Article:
V&A Collection – Trends Report 2016

Digital Media
December 19, 2016
Hill Top by night, Beatrix Potter, 1913, BP.294
Hill Top by night, Beatrix Potter, 1913, BP.294

UPDATED Post (17 Jan 2017):

A slightly revised version of the top 20 searches from 2016. The initial list from before Christmas counted page views for a search, so a visitor paging through 100 pages of results for “Shoes” would be counted as 100 searches. For a different view of the data, this list is based on search sessions, so the same visitor searching for “Shoes” paging through the same 100 pages of results would now only be counted as one search. Additionally we’ve tried to consolidate searches with different spellings or search options, e.g. “William morris” and “William Morris“, “imagetext or “image only”, etc.; there is a limit to how much we can assume with this though (for example, is a search for “Morris” intended for “William Morris”, “May Morris”, “Jane Morris”, or some other artist called Morris).  Finally we’ve removed the searches that started from the main collections landing page, as this are not natural searches but are guided by our choices . All this gives us the following top 20 (out of 1,116,683 other searches – we have a very long tail of searches!) :

  1. William Morris (2921 searches)
  2. Dress (1962 searches)
  3. Art Deco (1596 searches)
  4. Fashion (1439 searches)
  5. Embroidery (1237 searches)
  6. Corset (1212 searches)
  7. Shoes (1171 searches)
  8. Furniture (1069 searches)
  9. Art Nouveau (1006 searches)
  10. Chair (1003 searches)
  11. China (997 searches)
  12. Toys (973 searches)
  13. Jewellery (959 searches)
  14. Wallpaper (955 searches)
  15. Kimono (921 searches)
  16. Beatrix Potter (850 searches)
  17. Glass (834 searches)
  18. Underwear (808 searches)
  19. Meissen Figure (807 searches)
  20. Ceramics (787 searches)

Some of the individual searches “Thomas Rowlandson“, “Chanel“, etc have moved out of the previous list as they had fewer individual searches (but clearly more dedicated searchers paging through the results, which raised their page counts). Interesting to compare the similarities and differences with Europeana‘s Top 20 as mentioned by Adrian in the comments.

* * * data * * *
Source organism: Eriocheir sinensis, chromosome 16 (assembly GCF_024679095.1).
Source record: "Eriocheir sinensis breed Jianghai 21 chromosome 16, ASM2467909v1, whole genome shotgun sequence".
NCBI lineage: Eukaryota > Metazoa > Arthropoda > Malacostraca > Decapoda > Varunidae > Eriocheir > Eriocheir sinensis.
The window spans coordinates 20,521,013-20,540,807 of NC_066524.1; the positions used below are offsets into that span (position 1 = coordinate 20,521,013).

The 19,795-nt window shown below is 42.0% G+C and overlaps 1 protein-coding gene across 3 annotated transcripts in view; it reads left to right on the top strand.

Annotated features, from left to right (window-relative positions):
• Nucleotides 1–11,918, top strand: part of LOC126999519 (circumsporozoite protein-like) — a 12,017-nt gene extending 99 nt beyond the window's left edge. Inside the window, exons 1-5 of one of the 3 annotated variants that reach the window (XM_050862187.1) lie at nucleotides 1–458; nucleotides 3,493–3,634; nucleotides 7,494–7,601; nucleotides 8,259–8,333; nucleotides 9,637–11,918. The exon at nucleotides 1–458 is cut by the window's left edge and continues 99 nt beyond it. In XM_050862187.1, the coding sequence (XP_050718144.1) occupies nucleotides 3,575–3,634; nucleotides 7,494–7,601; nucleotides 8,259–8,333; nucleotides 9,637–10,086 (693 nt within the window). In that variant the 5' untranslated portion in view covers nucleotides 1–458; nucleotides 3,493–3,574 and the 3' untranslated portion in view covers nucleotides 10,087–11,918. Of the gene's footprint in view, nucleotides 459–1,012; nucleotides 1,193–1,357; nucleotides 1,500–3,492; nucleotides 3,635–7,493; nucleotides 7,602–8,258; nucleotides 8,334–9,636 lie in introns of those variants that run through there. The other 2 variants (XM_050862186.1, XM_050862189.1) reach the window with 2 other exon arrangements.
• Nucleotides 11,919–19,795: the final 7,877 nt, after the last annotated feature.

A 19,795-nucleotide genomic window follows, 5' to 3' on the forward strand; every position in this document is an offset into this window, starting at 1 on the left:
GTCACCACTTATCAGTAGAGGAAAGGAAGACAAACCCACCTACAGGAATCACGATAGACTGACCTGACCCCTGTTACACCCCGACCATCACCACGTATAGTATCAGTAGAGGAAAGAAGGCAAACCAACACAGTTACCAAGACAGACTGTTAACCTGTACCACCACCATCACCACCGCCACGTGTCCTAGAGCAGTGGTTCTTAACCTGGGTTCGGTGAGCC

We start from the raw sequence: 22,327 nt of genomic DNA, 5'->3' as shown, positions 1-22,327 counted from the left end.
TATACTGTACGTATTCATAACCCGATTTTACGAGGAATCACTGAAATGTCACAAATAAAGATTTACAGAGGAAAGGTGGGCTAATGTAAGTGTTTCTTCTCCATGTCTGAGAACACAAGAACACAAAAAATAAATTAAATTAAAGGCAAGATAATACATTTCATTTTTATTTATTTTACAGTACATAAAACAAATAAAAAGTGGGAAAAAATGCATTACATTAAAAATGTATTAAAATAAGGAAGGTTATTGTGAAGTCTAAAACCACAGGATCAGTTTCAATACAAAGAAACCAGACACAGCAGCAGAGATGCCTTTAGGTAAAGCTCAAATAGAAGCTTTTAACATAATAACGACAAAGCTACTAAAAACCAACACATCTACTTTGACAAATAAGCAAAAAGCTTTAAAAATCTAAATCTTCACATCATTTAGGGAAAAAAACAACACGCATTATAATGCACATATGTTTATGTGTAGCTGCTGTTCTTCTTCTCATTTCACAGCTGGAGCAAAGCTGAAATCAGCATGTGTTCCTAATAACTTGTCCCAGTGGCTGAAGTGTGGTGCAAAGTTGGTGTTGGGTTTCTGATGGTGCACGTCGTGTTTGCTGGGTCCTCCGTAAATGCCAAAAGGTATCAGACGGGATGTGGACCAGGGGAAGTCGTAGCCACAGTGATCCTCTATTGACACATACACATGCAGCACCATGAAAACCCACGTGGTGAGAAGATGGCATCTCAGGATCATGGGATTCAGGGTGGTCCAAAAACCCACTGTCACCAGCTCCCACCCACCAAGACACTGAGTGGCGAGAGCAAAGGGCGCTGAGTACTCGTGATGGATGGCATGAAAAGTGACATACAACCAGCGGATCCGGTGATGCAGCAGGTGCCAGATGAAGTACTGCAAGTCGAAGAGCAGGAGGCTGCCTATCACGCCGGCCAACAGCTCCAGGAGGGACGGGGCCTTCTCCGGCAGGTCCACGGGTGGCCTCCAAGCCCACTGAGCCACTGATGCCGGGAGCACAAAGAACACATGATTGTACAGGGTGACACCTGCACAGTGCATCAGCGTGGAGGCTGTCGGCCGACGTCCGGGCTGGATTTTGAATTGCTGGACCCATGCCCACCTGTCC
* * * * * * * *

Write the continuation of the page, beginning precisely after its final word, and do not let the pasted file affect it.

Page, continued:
Original Post:

Welcome to the annual V&A Collection search trends report for 2016, providing newspaper columnists and social media pundits the opportunity to fill the Christmas period with questionable data interpretation and spurious trend spotting.

As it now seems to be obligatory to provide end of year reports on what people have spent the year searching for (on the web, not in life; assuming there is still a difference), we thought we should publish our own top 20 list of the most popular search terms on the V&A’s Search the Collections site. (Search the Archives will have to wait until next year when we have a full twelve months’ data to provide total statistical accuracy.)

  1. William Morris
  2. Art Deco
  3. Art Deco (image only search)
  4. Fashion
  5. Corset
  6. Thomas Rowlandson
  7. Shoes
  8. Dress
  9. Indian Company Paintings
  10. Beatrix Potter
  11. Mantua
  12. furniture
  13. constable
  14. Chanel
  15. Constable
  16. Fashion
  17. embroidery
  18. Kimono & 18= wallpaper
  19. art nouveau

Deep interpretation of the results is left to the reader. Many of the searches are of course for topics and collections the V&A is renowned for (including the great man himself in the top spot). But there are some curiosities in the list; for example Thomas Rowlandson tip-toeing ahead of shoes (but just behind a corset), possibly prompted by our colleagues at the Royal Collection’s exhibition earlier in the year?; the sesquicentenary celebrations marking the work of Beatrix Potter, who would have not likely been seen in a mantua dress; and the continued appeal of designers and artists from Constable to Chanel (other letters of the alphabet are also available).

About the author

Digital Media
December 19, 2016

Is a web developer at the V&A interested in data and systems, and the complicated connections between them. ORCID: 0000-0002-3177-1313

More from Richard Palmer
5 comments so far, view or add yours


Numbers of searches for each would help us interpret the list. And why does Constable appear twice?

In answer to both your questions, the same terms appear twice due to different search options being selected (e.g. Image only results, image and text, etc) Obviously this doesn’t make much difference to us but for the analytics it considers them to be totally different searches.

I’ll update the post in the New Year with consolidated results, removing the duplicates.

This is a good post. This post give truly quality information. I’m definitely going to look into it. Really very useful tips are provided here. thank you so much. Keep up the good works.

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